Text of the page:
Donor Don McIntosh creates award as bridge to a sustainable education


Don McIntosh

"This is just my way of saying thank you to the schools that helped me in my life."

When it comes to endowing a university award, Don McIntosh assumed what many of us might: it is a privilege afforded only to the wealthy.

He was delighted to be wrong. McIntosh was already donating a “modest” monthly sum to Royal Roads University when a staff member from the university’s Advancement team asked if he would like to bundle his gift into a research award focused on anything he liked.

He didn't hesitate. The Sustainability Bridge Award was born: an annual $1,000 grant for a graduate student researching environmental sustainability, green technologies or food security.

“I grew up on a farm, and sustainability is something I have always had great concern for,” says McIntosh, who graduated from Royal Roads University with a Master of Business Administration in Executive Management in 2009.

McIntosh hails from Leroy, Saskatchewan, a town of just 500. Leaving to study pharmacy at the University of Saskatchewan was full of revelations, like the sight of Saskatoon grocery stores stocked with treats like strawberries in the dead of winter. As a farm boy accustomed to food that came with the rhythms of nature, he couldn’t help but wonder about the environmental cost of shipping food around the globe. 

Today he's a management consultant based in Calgary, specializing in change management.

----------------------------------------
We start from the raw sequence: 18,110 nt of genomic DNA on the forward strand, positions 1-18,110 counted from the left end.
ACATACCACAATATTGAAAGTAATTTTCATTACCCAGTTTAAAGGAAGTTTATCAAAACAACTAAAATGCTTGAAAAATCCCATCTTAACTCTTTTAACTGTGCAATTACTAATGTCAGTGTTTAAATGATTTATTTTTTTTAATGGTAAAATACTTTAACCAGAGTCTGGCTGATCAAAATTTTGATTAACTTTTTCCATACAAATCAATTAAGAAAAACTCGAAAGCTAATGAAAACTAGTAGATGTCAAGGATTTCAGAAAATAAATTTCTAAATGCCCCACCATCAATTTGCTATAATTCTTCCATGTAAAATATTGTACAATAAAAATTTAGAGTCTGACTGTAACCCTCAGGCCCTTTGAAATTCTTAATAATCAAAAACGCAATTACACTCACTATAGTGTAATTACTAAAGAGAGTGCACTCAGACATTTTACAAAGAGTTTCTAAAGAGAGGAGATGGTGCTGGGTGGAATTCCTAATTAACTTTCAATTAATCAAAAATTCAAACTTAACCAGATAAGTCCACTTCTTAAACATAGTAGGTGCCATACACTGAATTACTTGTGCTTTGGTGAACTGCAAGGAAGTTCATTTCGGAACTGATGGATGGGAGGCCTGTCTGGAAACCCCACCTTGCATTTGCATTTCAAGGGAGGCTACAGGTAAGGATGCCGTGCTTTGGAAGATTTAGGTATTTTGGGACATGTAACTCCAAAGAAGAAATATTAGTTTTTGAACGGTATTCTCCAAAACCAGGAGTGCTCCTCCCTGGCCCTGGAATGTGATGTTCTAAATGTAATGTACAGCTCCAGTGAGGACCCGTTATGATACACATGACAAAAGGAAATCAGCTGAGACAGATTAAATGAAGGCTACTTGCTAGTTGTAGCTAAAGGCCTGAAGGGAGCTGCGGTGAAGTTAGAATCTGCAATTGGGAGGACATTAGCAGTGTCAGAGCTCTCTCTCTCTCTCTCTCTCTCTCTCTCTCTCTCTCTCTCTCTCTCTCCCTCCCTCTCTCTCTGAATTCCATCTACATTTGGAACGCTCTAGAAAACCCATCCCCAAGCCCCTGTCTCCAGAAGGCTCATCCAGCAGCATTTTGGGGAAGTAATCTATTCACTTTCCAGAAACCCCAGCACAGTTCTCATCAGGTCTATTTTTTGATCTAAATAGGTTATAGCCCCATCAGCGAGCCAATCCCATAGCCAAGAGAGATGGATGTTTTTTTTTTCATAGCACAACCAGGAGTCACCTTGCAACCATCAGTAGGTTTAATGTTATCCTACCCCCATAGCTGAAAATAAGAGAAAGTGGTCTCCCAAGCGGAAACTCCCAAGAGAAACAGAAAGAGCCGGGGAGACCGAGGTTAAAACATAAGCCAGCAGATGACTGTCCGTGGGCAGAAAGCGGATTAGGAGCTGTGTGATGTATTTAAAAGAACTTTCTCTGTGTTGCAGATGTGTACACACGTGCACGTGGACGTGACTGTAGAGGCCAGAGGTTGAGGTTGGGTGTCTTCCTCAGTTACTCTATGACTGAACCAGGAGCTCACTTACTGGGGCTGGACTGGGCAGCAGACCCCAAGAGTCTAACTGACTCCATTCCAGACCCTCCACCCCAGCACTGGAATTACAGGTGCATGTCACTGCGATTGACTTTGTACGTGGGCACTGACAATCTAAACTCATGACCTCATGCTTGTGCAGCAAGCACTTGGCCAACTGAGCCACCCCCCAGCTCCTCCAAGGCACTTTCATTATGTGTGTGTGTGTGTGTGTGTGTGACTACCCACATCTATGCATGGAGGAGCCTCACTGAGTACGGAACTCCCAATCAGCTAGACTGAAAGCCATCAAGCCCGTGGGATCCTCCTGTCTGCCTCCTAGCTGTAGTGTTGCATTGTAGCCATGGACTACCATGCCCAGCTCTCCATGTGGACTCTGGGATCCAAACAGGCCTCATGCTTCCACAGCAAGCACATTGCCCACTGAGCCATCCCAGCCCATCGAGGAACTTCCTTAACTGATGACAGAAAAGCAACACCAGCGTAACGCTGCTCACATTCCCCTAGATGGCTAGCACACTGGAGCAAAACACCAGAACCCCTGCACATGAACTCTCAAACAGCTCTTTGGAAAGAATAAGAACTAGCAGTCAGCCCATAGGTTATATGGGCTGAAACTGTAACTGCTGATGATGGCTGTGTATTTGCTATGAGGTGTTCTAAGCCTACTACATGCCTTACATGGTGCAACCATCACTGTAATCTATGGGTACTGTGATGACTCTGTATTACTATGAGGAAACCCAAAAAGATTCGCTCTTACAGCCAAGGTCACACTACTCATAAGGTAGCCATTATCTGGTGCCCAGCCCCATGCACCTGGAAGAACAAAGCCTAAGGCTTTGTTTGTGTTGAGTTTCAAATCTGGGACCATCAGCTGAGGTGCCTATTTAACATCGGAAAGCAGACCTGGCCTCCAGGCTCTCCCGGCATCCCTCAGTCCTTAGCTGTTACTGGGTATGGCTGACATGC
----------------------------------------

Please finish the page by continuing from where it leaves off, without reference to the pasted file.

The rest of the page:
“I’m a bit of a science nerd and I follow current events,” he says, adding that today he is concerned about the effect climate change is having on day-to-day life.

He’s delighted that his donation might help shape a more sustainable future.

While $1,000 might not go far on a research project, McIntosh learned that it could be a bridge to other grants. Funding bodies that offer large awards are looking for researchers with a track record, and even small prizes contribute to establishing a novice investigator as a good candidate.  

For McIntosh, donating to his alma mater is part of a larger philosophy of giving back to the institutions that gave him the great advantage of a good education.

“The benefits of a university education—a career that is relatively well-paid and enjoyable, where you get to help people—are great. So this is just my way of saying thank you to the schools that helped me in my life.”


This year you’ve already helped raise more than $700,000 in new student award commitments. It’s not too late to give. All donations made before Dec. 31, 2018 will be included in the Power of One initiative to make a life-changing difference for students. 

Donate now toward the area of the university that means the most to you, or get in touch with us to find out how you can set up your own fund.